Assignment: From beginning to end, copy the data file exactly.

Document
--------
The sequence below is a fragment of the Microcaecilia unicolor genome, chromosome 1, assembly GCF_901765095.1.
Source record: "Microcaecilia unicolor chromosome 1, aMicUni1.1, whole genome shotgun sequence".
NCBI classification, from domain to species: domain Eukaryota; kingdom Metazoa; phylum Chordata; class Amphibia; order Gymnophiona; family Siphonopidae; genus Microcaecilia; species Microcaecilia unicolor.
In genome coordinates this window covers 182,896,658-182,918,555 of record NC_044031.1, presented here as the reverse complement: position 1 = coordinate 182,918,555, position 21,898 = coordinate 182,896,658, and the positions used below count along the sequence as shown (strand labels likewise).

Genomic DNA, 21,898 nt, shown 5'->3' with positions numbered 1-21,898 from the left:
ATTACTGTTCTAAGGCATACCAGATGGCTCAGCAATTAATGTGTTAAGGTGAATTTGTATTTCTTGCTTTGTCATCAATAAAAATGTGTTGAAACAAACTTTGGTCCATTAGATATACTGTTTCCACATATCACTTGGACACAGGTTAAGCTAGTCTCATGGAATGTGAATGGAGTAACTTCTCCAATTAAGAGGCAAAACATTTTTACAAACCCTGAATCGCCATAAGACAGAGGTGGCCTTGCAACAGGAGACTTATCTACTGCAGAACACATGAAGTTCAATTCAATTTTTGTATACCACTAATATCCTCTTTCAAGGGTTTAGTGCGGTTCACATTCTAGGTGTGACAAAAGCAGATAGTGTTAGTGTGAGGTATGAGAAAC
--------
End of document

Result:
The sequence below is a fragment of the Microcaecilia unicolor genome, chromosome 1, assembly GCF_901765095.1.
Source record: "Microcaecilia unicolor chromosome 1, aMicUni1.1, whole genome shotgun sequence".
NCBI classification, from domain to species: domain Eukaryota; kingdom Metazoa; phylum Chordata; class Amphibia; order Gymnophiona; family Siphonopidae; genus Microcaecilia; species Microcaecilia unicolor.
In genome coordinates this window covers 182,896,658-182,918,555 of record NC_044031.1, presented here as the reverse complement: position 1 = coordinate 182,918,555, position 21,898 = coordinate 182,896,658, and the positions used below count along the sequence as shown (strand labels likewise).

Genomic DNA, 21,898 nt, shown 5'->3' with positions numbered 1-21,898 from the left:
ATTACTGTTCTAAGGCATACCAGATGGCTCAGCAATTAATGTGTTAAGGTGAATTTGTATTTCTTGCTTTGTCATCAATAAAAATGTGTTGAAACAAACTTTGGTCCATTAGATATACTGTTTCCACATATCACTTGGACACAGGTTAAGCTAGTCTCATGGAATGTGAATGGAGTAACTTCTCCAATTAAGAGGCAAAACATTTTTACAAACCCTGAATCGCCATAAGACAGAGGTGGCCTTGCAACAGGAGACTTATCTACTGCAGAACACATGAAGTTCAATTCAATTTTTGTATACCACTAATATCCTCTTTCAAGGGTTTAGTGCGGTTCACATTCTAGGTGTGACAAAAGCAGATAGTGTTAGTGTGAGGTATGAGAAAC